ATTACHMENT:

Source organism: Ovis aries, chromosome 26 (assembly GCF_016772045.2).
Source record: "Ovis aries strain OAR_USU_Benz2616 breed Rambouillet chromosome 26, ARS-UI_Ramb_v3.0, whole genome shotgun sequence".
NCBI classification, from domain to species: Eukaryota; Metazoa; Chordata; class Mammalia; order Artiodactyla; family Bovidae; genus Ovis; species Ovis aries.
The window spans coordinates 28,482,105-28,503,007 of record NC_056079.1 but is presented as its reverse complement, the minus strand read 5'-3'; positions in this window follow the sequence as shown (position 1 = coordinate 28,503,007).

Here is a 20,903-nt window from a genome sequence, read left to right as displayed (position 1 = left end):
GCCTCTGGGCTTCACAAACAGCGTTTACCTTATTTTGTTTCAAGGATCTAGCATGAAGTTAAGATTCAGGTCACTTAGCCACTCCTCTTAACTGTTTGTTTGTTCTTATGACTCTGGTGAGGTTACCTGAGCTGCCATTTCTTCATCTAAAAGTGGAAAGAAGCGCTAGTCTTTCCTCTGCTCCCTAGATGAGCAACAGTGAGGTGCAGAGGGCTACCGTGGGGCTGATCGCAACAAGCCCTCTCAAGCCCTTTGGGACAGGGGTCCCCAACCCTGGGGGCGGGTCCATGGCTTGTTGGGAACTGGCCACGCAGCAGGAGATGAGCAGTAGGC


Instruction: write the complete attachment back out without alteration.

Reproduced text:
Source organism: Ovis aries, chromosome 26 (assembly GCF_016772045.2).
Source record: "Ovis aries strain OAR_USU_Benz2616 breed Rambouillet chromosome 26, ARS-UI_Ramb_v3.0, whole genome shotgun sequence".
NCBI classification, from domain to species: Eukaryota; Metazoa; Chordata; class Mammalia; order Artiodactyla; family Bovidae; genus Ovis; species Ovis aries.
The window spans coordinates 28,482,105-28,503,007 of record NC_056079.1 but is presented as its reverse complement, the minus strand read 5'-3'; positions in this window follow the sequence as shown (position 1 = coordinate 28,503,007).

Here is a 20,903-nt window from a genome sequence, read left to right as displayed (position 1 = left end):
GCCTCTGGGCTTCACAAACAGCGTTTACCTTATTTTGTTTCAAGGATCTAGCATGAAGTTAAGATTCAGGTCACTTAGCCACTCCTCTTAACTGTTTGTTTGTTCTTATGACTCTGGTGAGGTTACCTGAGCTGCCATTTCTTCATCTAAAAGTGGAAAGAAGCGCTAGTCTTTCCTCTGCTCCCTAGATGAGCAACAGTGAGGTGCAGAGGGCTACCGTGGGGCTGATCGCAACAAGCCCTCTCAAGCCCTTTGGGACAGGGGTCCCCAACCCTGGGGGCGGGTCCATGGCTTGTTGGGAACTGGCCACGCAGCAGGAGATGAGCAGTAGGC